Treating or even operating on the feet belongs first and foremost in the hands of an experienced specialist in orthopaedics and orthopaedic surgery. The support of orthopaedic technicians and master orthopaedic shoemakers is often necessary.
The practice often practised in large hospital departments of leaving simple forefoot operations to the youngest assistants unfortunately often takes its revenge, because there are no "simple" operations and any foot problem that is not adequately treated can have major consequences. For example, after unsuccessful hammer toe operations, malpositioning of the big toe can occur in the first place (hallux valgus), heel and metatarsal problems up to and including knee, hip and spine problems can occur.
International specialisation in the foot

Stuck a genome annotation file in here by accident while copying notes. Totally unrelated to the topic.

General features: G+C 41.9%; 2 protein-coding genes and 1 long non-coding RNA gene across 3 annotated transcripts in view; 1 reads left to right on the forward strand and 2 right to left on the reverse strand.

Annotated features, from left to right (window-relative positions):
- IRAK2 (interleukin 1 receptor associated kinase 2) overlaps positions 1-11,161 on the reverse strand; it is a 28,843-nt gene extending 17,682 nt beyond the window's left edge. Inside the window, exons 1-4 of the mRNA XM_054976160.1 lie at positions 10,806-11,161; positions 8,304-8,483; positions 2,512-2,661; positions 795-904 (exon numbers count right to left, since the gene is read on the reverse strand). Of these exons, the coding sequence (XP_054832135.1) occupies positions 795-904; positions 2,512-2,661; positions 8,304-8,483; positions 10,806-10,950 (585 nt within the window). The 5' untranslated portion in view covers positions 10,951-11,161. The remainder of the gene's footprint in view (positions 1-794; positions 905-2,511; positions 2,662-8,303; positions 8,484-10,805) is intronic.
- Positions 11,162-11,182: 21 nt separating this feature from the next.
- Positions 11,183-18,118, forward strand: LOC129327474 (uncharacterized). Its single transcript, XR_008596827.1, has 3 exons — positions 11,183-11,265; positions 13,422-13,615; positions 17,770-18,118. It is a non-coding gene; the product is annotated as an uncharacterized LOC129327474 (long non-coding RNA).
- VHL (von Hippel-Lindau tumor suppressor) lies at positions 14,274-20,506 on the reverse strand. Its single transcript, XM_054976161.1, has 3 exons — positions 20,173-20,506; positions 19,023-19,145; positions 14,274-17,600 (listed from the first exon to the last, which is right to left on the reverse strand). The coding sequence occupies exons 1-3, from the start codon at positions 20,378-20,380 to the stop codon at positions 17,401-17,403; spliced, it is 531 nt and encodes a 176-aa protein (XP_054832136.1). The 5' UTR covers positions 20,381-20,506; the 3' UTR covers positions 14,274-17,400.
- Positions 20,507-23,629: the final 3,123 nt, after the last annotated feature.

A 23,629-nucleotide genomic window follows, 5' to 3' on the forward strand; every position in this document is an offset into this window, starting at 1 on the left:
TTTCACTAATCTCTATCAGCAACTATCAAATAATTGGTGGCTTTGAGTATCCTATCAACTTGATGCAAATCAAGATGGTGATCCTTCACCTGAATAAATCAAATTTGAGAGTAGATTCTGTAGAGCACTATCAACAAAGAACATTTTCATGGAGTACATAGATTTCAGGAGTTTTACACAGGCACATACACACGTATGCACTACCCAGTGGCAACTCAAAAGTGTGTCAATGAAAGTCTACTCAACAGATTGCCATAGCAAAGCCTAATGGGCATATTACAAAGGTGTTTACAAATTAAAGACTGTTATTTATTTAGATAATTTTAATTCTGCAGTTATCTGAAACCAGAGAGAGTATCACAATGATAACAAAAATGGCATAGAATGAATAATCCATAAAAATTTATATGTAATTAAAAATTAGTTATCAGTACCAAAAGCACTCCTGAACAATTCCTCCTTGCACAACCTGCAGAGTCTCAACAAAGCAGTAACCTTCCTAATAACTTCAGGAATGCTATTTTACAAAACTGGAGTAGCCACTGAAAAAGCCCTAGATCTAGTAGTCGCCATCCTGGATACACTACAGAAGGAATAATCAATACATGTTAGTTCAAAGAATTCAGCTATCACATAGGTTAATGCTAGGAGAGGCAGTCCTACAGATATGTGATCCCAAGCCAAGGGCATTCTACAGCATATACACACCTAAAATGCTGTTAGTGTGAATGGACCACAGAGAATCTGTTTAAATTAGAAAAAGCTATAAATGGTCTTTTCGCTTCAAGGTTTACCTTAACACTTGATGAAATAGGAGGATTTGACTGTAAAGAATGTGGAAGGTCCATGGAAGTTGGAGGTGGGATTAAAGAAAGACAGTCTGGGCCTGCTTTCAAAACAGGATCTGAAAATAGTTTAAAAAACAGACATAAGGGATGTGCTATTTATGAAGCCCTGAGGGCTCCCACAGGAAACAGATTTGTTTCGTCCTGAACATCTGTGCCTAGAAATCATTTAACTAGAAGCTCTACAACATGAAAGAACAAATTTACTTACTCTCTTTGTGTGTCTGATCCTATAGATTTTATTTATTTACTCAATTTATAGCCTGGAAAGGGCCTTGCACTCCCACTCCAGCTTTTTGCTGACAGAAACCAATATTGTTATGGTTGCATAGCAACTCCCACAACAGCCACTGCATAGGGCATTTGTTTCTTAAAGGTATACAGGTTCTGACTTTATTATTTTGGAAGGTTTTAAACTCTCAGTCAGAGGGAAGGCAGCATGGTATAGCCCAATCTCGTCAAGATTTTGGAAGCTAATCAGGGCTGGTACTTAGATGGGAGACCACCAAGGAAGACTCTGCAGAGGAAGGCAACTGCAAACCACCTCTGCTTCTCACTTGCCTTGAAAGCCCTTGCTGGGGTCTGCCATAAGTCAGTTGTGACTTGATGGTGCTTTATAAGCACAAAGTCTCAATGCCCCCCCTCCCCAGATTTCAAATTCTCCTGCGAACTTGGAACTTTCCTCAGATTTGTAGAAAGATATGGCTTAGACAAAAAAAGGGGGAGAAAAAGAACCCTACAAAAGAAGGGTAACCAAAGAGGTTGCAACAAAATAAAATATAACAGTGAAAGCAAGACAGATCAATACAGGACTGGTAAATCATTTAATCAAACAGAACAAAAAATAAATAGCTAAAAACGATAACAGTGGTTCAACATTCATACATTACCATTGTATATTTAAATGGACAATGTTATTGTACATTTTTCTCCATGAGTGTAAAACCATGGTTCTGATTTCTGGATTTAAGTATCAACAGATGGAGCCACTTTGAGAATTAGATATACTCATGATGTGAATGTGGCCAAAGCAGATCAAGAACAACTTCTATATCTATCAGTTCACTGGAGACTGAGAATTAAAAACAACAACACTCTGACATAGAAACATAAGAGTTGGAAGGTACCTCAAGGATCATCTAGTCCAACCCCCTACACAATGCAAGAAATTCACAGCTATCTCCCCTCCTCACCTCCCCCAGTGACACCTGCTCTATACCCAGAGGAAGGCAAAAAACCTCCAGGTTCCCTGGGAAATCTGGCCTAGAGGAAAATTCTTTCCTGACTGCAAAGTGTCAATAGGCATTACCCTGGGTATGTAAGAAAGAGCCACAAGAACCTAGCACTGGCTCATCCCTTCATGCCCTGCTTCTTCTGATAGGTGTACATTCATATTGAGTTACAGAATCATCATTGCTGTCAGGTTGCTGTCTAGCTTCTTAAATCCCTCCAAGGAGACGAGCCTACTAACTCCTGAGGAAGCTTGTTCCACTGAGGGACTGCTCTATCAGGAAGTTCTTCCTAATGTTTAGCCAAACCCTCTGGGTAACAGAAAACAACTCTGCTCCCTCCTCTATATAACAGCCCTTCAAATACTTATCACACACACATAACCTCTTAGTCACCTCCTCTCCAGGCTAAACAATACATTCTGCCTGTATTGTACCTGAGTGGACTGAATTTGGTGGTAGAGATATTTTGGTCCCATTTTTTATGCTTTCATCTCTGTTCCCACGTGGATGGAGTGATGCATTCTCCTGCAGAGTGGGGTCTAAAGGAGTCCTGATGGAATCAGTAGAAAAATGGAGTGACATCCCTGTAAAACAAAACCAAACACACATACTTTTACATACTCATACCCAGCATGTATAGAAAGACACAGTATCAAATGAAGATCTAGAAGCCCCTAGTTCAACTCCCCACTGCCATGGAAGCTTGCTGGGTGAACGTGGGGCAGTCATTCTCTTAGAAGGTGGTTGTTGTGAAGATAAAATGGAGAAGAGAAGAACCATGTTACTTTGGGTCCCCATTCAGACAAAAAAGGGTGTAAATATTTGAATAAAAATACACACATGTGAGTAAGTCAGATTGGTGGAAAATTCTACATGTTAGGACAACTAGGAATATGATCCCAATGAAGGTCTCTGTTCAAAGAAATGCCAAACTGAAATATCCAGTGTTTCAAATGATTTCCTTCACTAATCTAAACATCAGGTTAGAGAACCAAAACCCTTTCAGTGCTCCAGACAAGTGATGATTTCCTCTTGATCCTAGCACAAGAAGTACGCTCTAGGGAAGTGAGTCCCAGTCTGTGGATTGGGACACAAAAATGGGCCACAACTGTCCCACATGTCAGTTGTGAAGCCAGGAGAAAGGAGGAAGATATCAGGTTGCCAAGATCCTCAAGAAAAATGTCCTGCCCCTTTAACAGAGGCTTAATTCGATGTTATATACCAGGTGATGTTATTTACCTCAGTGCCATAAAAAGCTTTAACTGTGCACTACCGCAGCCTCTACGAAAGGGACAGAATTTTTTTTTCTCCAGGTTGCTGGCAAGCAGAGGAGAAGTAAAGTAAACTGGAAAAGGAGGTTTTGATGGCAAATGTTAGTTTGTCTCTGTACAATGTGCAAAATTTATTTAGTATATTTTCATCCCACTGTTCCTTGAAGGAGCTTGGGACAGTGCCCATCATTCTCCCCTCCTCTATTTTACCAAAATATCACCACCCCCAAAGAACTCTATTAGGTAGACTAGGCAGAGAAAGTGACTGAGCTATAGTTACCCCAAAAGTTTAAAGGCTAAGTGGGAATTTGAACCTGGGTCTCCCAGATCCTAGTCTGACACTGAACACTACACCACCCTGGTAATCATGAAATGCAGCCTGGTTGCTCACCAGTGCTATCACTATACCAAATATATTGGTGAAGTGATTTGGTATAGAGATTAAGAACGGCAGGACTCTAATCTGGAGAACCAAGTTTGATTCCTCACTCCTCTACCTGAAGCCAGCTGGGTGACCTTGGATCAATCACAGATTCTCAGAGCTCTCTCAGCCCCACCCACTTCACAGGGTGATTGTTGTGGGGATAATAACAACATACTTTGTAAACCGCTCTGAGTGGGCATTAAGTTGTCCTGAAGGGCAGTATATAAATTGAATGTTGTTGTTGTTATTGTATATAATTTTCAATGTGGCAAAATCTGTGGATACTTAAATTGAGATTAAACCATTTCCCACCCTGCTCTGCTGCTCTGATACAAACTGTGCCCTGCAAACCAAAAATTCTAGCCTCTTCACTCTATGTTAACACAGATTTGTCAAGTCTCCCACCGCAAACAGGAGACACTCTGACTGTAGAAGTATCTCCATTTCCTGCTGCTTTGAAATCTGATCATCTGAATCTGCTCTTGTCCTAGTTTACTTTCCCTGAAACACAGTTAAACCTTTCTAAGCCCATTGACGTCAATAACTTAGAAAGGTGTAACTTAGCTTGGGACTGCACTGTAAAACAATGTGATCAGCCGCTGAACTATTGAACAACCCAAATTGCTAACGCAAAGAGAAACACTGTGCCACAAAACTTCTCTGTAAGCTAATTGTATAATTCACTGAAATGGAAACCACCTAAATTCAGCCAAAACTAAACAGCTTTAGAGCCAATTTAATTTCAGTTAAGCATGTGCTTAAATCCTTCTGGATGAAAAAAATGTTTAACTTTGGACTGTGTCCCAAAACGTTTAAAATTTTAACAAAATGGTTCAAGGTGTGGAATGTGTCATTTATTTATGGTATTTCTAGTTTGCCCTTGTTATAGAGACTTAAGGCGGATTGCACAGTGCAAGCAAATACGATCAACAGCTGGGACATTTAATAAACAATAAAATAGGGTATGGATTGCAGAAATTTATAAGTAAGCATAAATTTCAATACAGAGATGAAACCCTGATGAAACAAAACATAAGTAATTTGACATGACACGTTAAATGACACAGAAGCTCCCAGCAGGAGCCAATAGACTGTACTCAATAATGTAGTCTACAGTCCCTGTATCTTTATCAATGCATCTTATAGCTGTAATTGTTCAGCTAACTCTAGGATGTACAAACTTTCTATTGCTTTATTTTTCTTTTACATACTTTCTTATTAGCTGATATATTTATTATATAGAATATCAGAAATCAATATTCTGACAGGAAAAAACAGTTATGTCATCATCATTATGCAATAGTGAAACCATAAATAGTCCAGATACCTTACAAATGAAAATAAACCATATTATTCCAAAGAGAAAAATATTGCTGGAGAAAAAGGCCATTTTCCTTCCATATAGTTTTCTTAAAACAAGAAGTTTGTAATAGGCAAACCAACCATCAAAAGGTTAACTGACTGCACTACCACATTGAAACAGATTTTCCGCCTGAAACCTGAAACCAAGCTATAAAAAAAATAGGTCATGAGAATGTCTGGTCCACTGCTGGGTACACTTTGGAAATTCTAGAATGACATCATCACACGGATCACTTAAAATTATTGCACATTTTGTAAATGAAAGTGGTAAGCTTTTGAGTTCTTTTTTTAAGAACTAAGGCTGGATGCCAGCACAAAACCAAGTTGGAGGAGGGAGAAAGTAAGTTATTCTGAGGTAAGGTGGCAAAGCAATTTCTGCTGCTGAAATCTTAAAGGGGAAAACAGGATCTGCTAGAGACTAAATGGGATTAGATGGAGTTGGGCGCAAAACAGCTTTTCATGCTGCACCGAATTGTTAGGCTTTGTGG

In recent decades, the practice of specialising in the foot (there are even separate Foot and Ankle Universities that train specialists for foot medicine and foot surgery!), which has long been practised in the USA, has also been introduced in Europe, albeit to a much lesser extent. Foot societies and foot centres have emerged, which deal with the specialised treatment of foot problems.
These specialists also train interested doctors in foot medicine.
Following my own interests, I have been dealing with the diseases and treatments of the foot (besides the knee) for over 30 years.
In addition to scientific publications and after more than 3000 foot operations, this has resulted in the popular scientific book "Hilfe bei Fußschmerzen" (Help with Foot Pain), which was published in 2006 as a patient guide by Kneipp Publishers.